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Should the Church Modify Bishop’s Interviews? (Part 5)

If you have young children around, you may want to save this episode for later, as we frankly discuss sexual matters.  This American Life, an NPR podcast, recently discussed LDS bishops asking young teens what some call sexually explicit interviews.  Should the LDS Church modify the interviews or ban questions about sex?  Kurt Francom of the Leading Saints podcast weighs in and we discuss the pros and cons of bishop’s interviews.

Kurt: The vast majority of bishop interviews or having a total net positive in the lives of youth.

GT: Yeah. I mean we could look at is 87 percent are good, 13 percent are bad.

Kurt: Right. Right. We can’t shut down all the beaches because shark attacks happen every once in a while. There’s so much good that happens in these wards because of bishops interviews, even alone with youth, right? Now, obviously the bishop has to protect themselves and handle this correct, but I guess that’s my main point. Sure, more policy would be good. But there’s so much more we can do without a new policy.

GT: Let me throw this out there because I know this has always been a thing that has bothered me over the years. We have two-deep in scouts although we’re getting rid of scouts, but we have two-deep in Primary. Why do we not have two-deep in bishop’s interviews? Why is it? I mean even if you don’t allow the parent to be there, why not have the Relief Society president there if it’s a girl, or a young men’s president, if it’s a boy, I mean, a lot of people have made these suggestions and you know, it’s not like I’m coming up with something original here. Why isn’t the church, and I know it’s not your pay grade, but some people are saying this is common sense, you know? If you have one percent of the problem, I mean the Boy Scouts was a problem. So we have two-deep leadership. The Primary apparently was some sort of an issue. So we have two-deep. So why is the bishop different?

Find out Kurt’s response!  What are your thoughts on sexually explicit Bishop’s interviews?  Should the Church modify them?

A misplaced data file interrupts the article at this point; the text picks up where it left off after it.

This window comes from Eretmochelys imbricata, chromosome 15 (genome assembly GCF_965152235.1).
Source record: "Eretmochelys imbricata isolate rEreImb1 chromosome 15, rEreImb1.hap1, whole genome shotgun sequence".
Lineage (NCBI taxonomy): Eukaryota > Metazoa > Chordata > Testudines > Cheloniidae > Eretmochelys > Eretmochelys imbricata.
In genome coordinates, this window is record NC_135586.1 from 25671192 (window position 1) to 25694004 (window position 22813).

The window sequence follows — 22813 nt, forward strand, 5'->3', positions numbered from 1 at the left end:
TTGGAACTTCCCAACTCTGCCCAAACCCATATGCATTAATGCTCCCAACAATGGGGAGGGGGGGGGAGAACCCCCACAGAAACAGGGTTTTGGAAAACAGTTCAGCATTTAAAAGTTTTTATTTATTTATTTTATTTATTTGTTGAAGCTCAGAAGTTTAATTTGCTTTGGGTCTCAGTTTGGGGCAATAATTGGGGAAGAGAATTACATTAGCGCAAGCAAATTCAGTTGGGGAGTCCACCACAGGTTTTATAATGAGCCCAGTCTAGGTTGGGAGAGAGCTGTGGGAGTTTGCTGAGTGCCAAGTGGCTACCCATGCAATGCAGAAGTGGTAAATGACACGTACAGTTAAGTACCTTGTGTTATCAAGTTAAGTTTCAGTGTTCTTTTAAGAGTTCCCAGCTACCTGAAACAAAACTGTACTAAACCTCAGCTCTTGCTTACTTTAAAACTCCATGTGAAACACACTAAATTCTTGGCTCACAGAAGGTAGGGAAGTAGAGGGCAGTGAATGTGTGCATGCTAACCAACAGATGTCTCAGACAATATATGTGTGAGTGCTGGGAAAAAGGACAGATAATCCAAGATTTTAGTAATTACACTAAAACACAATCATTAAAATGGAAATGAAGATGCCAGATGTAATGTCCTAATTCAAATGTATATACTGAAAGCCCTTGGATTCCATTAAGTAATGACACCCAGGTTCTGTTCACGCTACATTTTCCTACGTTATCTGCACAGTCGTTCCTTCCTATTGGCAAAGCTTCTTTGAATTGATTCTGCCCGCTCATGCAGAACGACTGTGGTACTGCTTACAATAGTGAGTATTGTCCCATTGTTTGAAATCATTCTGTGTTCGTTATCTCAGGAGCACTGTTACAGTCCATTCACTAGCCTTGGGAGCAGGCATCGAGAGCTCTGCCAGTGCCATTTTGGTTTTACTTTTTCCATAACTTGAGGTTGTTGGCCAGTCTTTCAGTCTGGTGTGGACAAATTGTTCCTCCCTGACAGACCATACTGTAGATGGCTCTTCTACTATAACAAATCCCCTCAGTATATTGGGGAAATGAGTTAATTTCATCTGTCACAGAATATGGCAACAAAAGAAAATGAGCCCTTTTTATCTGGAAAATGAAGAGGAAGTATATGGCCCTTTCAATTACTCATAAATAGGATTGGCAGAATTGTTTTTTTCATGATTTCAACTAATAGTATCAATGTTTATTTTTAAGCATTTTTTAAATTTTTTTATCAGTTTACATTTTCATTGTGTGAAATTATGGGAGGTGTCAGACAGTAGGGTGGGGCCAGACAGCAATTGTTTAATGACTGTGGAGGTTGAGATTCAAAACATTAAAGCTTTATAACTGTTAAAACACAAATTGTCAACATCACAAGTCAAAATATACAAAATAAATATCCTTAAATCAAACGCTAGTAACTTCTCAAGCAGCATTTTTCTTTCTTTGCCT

Some say LDS bishop's should ask young teens about sex. Should the Church modify these interviews to protect children?
Some say LDS bishop’s should ask young teens about sex. Should the Church modify these interviews to protect children?

 

221: Results of Faith Crisis Research

220: “We’ve Got to Have These Difficult Conversations”

219: Ministering to the Faithful & Faithless

218: Is it Bad to be Called LDS or Mormon?

2 thoughts on “Should the Church Modify Bishop’s Interviews? (Part 5)

  1. Thanks for having this important conversation.

    Kurt – I believe it is absolutely a systemic problem if the current system allows for an adult to be behind closed doors asking youth about sex. Whether it’s 1/8 or 1/100 that have a negative experience… that’s a problem with the system.

    Bishops are also registered scout leaders… according to BSA policy, they aren’t even ALLOWED to be one on one. We use two adults to count tithing money, two in a primary class, etc. These policies are also intended to help the LEADERS. I’m sure it’s very infrequent that counselors and clerks would steal tithing money, but we still have a system in place to minimize that potential problem. Why not do the same for youth??

    Even good guys like you, with experience in leadership are sitting here trying to decide at what age it might be appropriate to start asking about masturbation, one on one, behind closed doors. And the church is practically silent on the matter!

    I can’t believe this is even a conversation. Before too long the law will likely step in and make the decision for us. The fact is there are sharks in the water, along with a lot of harmless fish, and that is shown by the 1/8 number. So it’s time to close the one-on-one, behind-behind-closed-doors, sex-questions swimming.

    Also – the church may not be a democracy, but most major changes in doctrine or policy occur because of “trickle-up revelation” and have an element of common consent. Just look at our history.

  2. Sorry, it’s absurd to me that your solution is that if there’s a bishop that asks inappropriate questions, that members should point it out? To whom? The stake president? What if he takes the bishop’s side? Then where do you turn? There isn’t a hotline. You can’t call the police and report a bishop for asking inappropriate questions. If you write a letter to church headquarters, they send it to your local leaders.

    Until the church provides real resources to report issues, maybe we need people like Sam Young. I know it wasn’t until after he started his petition that the church made changes to its interview policies. While the church would never admit it, I believe they made the changes in part because of Young’s efforts.

    And you’re telling people to go to a different ward. That’s not a solution. The bishop of another ward can’t give you a recommend. They won’t move your records so you can fully participate.

    If there will always be people out there with pedophilia intentions, why not add an extra level of protection? Sorry, Kurt, you offer no real solutions.

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